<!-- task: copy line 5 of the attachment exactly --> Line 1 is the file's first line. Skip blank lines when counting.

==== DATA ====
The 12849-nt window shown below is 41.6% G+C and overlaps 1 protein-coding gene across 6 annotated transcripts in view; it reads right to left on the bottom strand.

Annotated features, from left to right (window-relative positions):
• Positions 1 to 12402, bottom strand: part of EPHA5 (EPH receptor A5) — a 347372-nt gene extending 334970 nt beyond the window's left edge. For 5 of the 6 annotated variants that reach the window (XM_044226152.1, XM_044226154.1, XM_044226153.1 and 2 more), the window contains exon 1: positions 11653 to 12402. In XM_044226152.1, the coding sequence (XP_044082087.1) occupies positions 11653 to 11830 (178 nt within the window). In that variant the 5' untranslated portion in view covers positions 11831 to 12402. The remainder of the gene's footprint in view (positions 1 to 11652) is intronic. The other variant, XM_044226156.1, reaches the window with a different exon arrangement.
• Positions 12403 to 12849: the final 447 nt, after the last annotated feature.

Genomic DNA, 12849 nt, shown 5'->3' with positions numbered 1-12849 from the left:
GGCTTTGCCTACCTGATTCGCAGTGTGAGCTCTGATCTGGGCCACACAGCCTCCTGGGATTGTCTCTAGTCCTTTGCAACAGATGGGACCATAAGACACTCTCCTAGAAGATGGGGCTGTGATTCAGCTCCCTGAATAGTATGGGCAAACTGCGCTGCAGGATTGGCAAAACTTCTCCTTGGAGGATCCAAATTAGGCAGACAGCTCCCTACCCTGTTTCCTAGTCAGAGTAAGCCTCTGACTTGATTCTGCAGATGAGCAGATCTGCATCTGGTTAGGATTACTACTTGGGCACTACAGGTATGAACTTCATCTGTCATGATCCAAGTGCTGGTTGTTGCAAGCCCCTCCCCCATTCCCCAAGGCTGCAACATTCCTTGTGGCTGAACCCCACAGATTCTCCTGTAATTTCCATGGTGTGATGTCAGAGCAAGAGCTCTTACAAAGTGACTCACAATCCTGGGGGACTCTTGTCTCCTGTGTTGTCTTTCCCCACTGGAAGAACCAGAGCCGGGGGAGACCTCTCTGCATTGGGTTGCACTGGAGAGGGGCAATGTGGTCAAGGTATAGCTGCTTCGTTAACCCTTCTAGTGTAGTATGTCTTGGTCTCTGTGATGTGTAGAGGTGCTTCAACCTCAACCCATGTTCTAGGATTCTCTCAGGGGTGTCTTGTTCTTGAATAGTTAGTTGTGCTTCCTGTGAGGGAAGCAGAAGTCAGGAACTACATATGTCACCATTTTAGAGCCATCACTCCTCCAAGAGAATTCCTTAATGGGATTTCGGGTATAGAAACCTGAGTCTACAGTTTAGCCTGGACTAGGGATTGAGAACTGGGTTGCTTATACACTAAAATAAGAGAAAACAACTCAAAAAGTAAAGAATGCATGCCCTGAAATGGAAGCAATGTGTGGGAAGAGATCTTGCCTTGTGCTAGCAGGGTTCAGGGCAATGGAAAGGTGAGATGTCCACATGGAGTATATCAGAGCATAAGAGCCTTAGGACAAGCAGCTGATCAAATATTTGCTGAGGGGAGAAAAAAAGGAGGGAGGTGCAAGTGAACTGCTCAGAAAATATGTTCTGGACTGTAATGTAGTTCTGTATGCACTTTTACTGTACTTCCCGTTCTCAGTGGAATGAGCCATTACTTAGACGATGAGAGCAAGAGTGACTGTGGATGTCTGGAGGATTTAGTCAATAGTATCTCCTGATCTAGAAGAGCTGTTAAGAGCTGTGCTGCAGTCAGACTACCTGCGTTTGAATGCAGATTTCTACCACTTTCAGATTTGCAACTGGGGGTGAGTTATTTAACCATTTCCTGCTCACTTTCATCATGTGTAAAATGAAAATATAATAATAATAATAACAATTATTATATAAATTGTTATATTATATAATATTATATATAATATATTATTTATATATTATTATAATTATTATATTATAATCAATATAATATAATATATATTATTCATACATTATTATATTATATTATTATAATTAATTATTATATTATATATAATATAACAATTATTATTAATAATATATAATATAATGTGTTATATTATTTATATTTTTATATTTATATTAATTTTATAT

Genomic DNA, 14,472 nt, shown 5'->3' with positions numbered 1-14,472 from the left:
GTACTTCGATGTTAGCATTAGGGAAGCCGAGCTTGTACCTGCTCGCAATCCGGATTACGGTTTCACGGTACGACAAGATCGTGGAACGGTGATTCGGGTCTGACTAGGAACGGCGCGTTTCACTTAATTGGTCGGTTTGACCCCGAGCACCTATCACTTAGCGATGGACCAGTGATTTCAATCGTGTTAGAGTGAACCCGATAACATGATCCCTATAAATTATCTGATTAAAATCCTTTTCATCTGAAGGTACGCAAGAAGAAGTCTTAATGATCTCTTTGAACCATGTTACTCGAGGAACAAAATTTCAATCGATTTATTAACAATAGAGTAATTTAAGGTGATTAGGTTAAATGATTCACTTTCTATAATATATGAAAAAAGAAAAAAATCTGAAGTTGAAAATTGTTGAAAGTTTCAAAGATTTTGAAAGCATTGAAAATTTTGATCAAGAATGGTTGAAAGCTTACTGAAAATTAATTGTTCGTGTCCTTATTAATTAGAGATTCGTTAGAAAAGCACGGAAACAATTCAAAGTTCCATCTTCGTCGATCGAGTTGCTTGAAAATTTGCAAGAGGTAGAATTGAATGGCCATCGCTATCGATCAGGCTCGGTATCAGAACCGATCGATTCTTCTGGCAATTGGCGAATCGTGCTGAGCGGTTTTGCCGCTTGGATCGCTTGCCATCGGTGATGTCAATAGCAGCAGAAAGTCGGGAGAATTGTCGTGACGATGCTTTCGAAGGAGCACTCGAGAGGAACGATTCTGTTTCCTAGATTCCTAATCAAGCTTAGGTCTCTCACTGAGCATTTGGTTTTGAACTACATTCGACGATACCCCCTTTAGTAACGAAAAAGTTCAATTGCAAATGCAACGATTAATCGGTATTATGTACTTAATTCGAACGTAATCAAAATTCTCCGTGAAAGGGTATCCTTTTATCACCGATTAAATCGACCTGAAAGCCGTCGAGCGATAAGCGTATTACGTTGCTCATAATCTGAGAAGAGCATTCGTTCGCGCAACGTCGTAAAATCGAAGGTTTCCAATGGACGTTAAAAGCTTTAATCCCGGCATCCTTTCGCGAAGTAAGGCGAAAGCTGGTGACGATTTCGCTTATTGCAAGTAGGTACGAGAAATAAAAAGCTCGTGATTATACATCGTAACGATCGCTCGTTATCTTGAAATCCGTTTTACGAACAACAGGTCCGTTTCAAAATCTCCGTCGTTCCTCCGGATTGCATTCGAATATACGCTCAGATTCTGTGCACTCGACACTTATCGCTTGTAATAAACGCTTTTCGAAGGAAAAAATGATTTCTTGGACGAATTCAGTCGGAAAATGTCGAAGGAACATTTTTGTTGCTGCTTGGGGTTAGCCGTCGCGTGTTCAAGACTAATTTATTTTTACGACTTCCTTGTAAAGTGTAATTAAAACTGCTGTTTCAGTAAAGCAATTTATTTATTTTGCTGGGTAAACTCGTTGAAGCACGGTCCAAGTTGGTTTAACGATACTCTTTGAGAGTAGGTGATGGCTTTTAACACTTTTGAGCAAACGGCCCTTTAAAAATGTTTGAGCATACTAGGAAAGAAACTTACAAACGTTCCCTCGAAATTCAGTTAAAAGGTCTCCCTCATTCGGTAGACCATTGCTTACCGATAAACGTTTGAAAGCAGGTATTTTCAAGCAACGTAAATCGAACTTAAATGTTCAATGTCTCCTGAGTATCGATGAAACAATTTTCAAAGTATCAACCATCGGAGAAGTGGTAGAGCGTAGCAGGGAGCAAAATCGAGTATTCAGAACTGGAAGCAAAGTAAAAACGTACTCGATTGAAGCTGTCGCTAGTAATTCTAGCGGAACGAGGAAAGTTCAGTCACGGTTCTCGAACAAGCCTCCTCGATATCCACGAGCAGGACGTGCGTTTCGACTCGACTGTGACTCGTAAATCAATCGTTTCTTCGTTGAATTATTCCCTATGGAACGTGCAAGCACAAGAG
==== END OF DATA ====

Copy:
Genomic DNA, 12849 nt, shown 5'->3' with positions numbered 1-12849 from the left: